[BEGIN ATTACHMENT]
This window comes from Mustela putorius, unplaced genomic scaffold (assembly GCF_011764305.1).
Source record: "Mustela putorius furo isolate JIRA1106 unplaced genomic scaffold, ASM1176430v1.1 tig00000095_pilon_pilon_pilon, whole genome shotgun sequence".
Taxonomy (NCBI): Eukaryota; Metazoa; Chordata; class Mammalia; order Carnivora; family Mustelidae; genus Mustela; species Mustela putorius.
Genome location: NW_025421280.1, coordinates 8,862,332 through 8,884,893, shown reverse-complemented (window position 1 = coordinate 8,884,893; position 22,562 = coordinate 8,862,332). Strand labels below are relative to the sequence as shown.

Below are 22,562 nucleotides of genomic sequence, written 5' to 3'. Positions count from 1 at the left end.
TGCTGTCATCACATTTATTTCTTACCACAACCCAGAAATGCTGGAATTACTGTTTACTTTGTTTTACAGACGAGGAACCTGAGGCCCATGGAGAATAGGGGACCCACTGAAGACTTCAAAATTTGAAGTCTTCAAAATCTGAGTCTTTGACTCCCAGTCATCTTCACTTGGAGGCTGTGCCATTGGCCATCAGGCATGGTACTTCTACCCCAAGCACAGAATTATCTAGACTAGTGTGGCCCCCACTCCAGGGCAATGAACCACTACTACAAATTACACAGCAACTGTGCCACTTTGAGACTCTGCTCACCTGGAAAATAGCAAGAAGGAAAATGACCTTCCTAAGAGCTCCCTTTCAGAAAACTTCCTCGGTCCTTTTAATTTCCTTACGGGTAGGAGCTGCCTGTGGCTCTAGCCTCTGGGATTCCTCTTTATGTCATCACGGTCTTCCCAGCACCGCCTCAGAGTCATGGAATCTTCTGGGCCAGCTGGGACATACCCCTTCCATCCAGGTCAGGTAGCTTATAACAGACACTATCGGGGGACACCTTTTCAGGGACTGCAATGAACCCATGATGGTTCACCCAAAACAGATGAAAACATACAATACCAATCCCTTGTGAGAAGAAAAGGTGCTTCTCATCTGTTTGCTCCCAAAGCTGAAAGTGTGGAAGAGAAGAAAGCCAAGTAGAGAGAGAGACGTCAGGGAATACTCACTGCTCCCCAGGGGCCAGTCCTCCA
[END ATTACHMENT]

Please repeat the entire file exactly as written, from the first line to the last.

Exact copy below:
This window comes from Mustela putorius, unplaced genomic scaffold (assembly GCF_011764305.1).
Source record: "Mustela putorius furo isolate JIRA1106 unplaced genomic scaffold, ASM1176430v1.1 tig00000095_pilon_pilon_pilon, whole genome shotgun sequence".
Taxonomy (NCBI): Eukaryota; Metazoa; Chordata; class Mammalia; order Carnivora; family Mustelidae; genus Mustela; species Mustela putorius.
Genome location: NW_025421280.1, coordinates 8,862,332 through 8,884,893, shown reverse-complemented (window position 1 = coordinate 8,884,893; position 22,562 = coordinate 8,862,332). Strand labels below are relative to the sequence as shown.

Below are 22,562 nucleotides of genomic sequence, written 5' to 3'. Positions count from 1 at the left end.
TGCTGTCATCACATTTATTTCTTACCACAACCCAGAAATGCTGGAATTACTGTTTACTTTGTTTTACAGACGAGGAACCTGAGGCCCATGGAGAATAGGGGACCCACTGAAGACTTCAAAATTTGAAGTCTTCAAAATCTGAGTCTTTGACTCCCAGTCATCTTCACTTGGAGGCTGTGCCATTGGCCATCAGGCATGGTACTTCTACCCCAAGCACAGAATTATCTAGACTAGTGTGGCCCCCACTCCAGGGCAATGAACCACTACTACAAATTACACAGCAACTGTGCCACTTTGAGACTCTGCTCACCTGGAAAATAGCAAGAAGGAAAATGACCTTCCTAAGAGCTCCCTTTCAGAAAACTTCCTCGGTCCTTTTAATTTCCTTACGGGTAGGAGCTGCCTGTGGCTCTAGCCTCTGGGATTCCTCTTTATGTCATCACGGTCTTCCCAGCACCGCCTCAGAGTCATGGAATCTTCTGGGCCAGCTGGGACATACCCCTTCCATCCAGGTCAGGTAGCTTATAACAGACACTATCGGGGGACACCTTTTCAGGGACTGCAATGAACCCATGATGGTTCACCCAAAACAGATGAAAACATACAATACCAATCCCTTGTGAGAAGAAAAGGTGCTTCTCATCTGTTTGCTCCCAAAGCTGAAAGTGTGGAAGAGAAGAAAGCCAAGTAGAGAGAGAGACGTCAGGGAATACTCACTGCTCCCCAGGGGCCAGTCCTCCA